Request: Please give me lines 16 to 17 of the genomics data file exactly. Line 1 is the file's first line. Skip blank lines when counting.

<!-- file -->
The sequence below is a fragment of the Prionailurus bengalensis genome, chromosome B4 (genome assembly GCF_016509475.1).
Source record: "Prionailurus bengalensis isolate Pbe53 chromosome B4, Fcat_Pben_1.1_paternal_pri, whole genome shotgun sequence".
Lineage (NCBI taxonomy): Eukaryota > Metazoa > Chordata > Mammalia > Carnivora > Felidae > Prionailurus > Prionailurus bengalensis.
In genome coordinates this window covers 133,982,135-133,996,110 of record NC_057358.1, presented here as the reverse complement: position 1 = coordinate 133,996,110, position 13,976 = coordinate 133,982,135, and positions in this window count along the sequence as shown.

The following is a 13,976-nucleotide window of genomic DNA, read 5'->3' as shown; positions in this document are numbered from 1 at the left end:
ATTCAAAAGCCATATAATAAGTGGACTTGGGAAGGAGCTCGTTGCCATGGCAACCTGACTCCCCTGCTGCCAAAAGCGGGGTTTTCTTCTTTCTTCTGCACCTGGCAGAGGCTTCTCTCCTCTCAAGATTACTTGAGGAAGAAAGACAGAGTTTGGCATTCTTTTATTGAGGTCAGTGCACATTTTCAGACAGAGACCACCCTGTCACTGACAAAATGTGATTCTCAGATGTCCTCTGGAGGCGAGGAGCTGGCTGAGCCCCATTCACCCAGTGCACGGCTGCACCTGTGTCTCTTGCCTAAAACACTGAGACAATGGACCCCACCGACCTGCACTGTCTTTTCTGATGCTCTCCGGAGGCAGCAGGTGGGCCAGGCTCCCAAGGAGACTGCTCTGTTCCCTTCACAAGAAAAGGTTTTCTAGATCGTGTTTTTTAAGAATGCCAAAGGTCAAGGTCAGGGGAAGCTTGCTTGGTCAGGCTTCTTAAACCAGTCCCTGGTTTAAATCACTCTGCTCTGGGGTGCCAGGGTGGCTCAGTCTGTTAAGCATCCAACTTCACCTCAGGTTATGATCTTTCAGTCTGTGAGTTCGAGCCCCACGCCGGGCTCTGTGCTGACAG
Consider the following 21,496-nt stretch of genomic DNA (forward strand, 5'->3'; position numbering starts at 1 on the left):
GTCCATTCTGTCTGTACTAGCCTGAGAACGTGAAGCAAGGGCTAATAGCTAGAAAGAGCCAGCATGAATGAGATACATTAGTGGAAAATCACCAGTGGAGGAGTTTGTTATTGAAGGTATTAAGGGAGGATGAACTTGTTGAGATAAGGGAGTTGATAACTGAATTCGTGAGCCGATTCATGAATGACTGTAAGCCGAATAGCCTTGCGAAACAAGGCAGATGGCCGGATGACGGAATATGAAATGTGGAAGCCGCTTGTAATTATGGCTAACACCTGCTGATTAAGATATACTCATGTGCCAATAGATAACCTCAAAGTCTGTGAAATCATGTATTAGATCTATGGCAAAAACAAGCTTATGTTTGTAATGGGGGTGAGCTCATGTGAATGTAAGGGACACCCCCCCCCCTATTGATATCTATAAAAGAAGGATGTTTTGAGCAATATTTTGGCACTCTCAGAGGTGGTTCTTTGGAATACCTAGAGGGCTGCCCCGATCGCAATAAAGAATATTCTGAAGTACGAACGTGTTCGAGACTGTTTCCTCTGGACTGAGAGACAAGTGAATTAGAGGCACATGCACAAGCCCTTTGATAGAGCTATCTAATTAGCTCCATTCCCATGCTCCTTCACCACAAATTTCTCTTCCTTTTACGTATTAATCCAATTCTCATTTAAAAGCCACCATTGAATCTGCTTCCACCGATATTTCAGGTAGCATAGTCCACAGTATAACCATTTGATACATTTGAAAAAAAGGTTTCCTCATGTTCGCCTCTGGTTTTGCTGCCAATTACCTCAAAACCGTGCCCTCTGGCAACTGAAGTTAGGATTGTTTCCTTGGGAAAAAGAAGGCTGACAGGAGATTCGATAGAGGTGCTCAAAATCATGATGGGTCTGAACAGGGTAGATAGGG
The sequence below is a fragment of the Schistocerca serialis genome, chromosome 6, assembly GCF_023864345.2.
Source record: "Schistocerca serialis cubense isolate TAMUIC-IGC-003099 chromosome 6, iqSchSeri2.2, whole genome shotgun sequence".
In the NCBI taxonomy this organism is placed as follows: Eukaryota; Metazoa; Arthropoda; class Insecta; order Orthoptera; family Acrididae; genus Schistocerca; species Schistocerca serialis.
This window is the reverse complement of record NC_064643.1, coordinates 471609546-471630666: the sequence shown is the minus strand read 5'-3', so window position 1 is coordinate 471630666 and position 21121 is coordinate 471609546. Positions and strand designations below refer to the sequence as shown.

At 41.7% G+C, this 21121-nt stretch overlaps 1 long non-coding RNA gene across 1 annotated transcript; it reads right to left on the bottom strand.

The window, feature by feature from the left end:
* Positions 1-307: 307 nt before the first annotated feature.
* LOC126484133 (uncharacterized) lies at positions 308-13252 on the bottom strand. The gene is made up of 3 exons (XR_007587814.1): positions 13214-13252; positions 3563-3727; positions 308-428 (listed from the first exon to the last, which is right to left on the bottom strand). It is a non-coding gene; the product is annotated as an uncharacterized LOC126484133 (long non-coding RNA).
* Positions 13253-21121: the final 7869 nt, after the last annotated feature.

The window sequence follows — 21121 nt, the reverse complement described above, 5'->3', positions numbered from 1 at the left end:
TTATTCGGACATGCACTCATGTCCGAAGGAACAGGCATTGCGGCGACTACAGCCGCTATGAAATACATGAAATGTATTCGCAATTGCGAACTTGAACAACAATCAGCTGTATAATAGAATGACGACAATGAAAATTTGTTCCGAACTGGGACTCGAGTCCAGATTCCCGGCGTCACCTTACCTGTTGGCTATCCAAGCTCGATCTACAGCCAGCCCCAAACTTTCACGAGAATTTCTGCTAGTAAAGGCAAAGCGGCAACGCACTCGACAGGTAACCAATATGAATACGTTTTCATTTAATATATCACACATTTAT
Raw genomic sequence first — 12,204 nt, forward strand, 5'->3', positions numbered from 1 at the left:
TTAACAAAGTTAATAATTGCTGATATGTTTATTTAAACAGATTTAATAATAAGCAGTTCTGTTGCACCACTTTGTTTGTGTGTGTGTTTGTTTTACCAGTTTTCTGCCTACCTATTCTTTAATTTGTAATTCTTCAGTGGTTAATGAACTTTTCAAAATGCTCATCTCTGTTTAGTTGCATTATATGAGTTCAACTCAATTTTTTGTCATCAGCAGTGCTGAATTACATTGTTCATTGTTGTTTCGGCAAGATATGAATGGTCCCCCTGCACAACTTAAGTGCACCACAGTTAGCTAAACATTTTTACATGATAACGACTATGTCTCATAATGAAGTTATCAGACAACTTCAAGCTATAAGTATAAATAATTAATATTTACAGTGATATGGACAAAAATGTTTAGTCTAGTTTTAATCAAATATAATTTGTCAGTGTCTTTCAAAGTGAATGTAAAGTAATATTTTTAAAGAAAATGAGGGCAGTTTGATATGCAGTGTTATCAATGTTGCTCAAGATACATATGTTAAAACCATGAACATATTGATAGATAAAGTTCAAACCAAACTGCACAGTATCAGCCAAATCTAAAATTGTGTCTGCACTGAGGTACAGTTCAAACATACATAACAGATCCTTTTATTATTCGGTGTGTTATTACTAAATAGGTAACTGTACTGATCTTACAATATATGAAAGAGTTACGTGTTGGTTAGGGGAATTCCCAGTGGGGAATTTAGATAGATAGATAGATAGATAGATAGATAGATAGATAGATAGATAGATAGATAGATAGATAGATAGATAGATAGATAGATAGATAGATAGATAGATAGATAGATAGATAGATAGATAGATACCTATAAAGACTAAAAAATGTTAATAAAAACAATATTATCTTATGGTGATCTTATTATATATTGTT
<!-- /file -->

* LOC126484133 (uncharacterized) lies at positions 308-13252 on the bottom strand. The gene is made up of 3 exons (XR_007587814.1): positions 13214-13252; positions 3563-3727; positions 308-428 (listed from the first exon to the last, which is right to left on the bottom strand). It is a non-coding gene; the product is annotated as an uncharacterized LOC126484133 (long non-coding RNA).
* Positions 13253-21121: the final 7869 nt, after the last annotated feature.